Home » Featured Posts

Key tips on Twitter reporting from Channel 4 News

Submitted by on December 6, 2012 – 3:06 pm | 3,952 views

Anna Doble, head of online at Channel 4 News, and┬áJenny Rigby, social media and special projects producer at Channel 4 News, delivered a masterclass on Twitter reporting this afternoon at the news:rewired – digital stories conference in London.

Here are their key tips:

1. Get everyone tweeting – Don’t concentrate just on the official Twitter accounts, use reporters and editors and other members of the team to tweet and show what happens in the background of news coverage. At Channel 4, they use tweets from their cameramen to add more information to their Twitter feed.

2. Use specialist knowledge – Doble said when the Autumn Statement was announced Faisal Islam, the economics editor at Channel 4, had a lot to say about it and he was tweeting from his personal account. Channel 4 made made use of that and retweeted him from the official account.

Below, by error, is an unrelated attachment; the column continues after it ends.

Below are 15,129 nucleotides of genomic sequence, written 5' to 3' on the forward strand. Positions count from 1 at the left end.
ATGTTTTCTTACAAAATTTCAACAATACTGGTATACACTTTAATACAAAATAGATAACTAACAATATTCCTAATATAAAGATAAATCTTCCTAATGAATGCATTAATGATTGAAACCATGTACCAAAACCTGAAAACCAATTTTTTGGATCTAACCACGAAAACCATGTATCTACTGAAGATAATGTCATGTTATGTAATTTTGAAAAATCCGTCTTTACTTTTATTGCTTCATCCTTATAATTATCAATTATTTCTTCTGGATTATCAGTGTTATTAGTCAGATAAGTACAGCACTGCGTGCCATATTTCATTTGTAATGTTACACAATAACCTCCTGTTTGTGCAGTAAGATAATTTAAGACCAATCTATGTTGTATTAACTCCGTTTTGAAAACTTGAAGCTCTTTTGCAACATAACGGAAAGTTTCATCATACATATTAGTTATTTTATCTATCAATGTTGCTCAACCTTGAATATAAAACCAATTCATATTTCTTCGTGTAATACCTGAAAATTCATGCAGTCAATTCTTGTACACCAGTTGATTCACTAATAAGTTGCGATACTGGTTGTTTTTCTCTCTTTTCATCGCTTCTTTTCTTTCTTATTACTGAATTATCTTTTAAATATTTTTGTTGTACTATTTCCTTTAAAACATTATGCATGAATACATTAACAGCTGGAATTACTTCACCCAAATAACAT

3. Get those with big followings to retweet – Doble and Rigby referred to Jon Snow and his 245,000 followers on Twitter. They said the official Chanel 4 Twitter account benefitted when he retweeted their tweets.

4. Create ‘events’ – Build conversation around a topic and own the hashtag. One particular example of this from Channel 4 is #nogobritain. This hashtag became a real time investigation into transport for disabled travellers, particularly in the build up to the Paralympic Games and Channel 4 used this to their benefit

5. Watch and react – Make it clear you’re listening to followers. Twitter isn’t a one way street, followers will reply and they will appreciate being part of the news.

6. Don’t always be serious – Channel 4’s most retweeted tweet was one that was “a little bit cheeky” about the EU winning the Noble Peace Prize, according to Doble and Rigby.

7. Be creative – Channel 4 have been experimenting with quizzes on their website that post a tweet to announce their results. One particular example that they gave for coverage of the Leveson report was a quiz that asked users to make editorial decisions and then told them who they were in the press regulation debate: the gutter press or the regulator.

Related posts

Tags: , , ,